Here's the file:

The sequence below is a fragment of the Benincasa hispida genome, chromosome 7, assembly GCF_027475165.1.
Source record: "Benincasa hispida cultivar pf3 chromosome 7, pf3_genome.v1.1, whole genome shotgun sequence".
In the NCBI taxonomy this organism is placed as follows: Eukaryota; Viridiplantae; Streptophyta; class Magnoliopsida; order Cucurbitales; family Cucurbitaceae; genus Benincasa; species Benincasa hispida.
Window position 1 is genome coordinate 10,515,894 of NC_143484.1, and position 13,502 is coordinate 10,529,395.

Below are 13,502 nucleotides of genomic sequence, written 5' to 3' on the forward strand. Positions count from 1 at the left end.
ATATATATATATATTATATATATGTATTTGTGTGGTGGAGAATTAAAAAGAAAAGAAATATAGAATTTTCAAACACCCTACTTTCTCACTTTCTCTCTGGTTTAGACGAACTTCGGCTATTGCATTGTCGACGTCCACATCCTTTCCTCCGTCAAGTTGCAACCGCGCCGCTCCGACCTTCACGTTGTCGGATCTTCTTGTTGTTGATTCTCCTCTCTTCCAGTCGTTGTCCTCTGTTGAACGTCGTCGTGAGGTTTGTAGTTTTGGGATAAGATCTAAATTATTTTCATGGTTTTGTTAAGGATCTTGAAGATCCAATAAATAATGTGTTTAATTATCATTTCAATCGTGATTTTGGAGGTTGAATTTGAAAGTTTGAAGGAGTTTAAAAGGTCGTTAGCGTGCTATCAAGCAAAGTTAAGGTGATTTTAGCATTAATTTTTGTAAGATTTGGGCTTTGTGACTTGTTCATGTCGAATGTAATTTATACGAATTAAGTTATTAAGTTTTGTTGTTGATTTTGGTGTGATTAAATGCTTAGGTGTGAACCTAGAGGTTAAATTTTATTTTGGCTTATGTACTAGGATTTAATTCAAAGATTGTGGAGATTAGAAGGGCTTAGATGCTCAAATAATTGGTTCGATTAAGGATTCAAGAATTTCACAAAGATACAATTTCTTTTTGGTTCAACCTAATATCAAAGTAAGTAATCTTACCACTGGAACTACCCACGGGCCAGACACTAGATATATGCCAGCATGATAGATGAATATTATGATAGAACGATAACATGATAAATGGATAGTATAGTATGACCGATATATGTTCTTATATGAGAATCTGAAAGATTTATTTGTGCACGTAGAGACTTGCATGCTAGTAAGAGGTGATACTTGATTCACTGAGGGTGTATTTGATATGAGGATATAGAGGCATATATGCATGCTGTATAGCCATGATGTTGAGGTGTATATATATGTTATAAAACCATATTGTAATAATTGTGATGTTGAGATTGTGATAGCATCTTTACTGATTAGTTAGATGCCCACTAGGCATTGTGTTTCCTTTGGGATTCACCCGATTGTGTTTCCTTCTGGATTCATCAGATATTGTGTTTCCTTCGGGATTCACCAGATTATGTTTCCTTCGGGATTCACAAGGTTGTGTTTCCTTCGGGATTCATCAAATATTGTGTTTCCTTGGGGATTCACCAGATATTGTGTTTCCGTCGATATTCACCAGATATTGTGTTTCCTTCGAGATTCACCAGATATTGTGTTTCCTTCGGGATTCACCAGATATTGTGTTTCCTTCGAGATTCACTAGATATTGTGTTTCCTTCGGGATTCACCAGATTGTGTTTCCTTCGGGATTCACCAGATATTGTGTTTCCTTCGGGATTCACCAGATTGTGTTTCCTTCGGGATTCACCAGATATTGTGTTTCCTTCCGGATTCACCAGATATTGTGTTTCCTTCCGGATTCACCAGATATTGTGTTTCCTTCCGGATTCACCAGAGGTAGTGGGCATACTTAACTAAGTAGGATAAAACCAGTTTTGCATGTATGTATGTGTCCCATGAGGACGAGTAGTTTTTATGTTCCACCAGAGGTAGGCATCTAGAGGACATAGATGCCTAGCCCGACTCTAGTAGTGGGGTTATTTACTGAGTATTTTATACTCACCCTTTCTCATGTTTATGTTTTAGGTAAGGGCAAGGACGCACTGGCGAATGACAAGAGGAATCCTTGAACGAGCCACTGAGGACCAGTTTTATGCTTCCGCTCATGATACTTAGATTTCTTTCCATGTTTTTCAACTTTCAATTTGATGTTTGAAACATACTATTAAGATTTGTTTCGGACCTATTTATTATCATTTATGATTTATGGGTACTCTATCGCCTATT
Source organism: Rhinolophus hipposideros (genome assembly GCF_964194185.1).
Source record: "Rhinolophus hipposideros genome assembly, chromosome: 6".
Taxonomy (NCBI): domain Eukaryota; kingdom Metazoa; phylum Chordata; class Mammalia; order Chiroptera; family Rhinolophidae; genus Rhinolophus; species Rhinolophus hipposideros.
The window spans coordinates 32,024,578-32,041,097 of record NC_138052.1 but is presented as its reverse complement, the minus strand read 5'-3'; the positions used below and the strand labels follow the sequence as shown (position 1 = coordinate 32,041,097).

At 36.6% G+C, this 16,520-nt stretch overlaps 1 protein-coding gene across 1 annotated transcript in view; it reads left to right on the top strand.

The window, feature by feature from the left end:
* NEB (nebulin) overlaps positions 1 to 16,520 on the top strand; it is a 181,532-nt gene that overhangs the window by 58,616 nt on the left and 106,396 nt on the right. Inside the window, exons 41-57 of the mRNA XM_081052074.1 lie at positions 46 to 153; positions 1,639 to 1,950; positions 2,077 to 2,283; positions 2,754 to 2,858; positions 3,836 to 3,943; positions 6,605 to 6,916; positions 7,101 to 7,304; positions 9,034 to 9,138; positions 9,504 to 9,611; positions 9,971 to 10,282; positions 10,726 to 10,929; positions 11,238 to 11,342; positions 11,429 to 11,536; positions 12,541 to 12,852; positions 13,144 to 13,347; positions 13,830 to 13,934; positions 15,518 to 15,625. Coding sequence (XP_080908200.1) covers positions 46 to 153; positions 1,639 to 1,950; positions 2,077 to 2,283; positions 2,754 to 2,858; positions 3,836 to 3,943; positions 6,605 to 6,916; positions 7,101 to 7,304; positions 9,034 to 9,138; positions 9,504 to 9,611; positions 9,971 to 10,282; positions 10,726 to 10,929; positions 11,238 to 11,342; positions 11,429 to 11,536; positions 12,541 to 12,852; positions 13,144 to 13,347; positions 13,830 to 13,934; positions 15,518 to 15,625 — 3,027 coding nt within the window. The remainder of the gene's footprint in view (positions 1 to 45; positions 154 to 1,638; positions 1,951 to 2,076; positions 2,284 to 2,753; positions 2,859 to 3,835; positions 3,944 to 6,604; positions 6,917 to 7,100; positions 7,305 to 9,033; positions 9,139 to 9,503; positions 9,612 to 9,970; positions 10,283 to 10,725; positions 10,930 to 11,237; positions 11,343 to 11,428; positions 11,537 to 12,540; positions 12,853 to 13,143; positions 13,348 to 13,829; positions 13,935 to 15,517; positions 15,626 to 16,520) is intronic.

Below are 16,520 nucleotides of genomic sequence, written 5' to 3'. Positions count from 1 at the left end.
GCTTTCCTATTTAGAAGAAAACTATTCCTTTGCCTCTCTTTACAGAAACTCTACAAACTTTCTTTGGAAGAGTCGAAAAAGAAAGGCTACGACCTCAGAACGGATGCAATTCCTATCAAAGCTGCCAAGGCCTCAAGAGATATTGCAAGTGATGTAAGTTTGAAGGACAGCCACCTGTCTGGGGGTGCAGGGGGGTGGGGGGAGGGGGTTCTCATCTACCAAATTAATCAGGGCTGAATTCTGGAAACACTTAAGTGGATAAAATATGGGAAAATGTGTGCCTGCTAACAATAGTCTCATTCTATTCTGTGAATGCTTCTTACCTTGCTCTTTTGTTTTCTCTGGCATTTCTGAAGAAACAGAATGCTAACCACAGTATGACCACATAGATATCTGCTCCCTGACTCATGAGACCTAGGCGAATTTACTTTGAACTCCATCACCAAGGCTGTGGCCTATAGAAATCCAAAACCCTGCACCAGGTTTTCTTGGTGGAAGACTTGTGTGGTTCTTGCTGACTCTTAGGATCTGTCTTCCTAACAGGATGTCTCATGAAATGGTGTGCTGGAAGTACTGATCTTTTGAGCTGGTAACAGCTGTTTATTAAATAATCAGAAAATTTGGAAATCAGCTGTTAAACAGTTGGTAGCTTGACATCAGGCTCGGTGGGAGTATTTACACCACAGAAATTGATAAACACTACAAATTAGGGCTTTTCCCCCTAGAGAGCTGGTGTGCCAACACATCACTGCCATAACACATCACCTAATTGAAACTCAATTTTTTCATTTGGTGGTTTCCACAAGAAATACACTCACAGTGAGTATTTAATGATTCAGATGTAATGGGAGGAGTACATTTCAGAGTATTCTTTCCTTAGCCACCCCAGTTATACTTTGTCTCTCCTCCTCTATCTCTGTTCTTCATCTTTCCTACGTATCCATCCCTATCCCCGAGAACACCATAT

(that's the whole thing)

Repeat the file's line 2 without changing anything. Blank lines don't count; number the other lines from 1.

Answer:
Source record: "Benincasa hispida cultivar pf3 chromosome 7, pf3_genome.v1.1, whole genome shotgun sequence".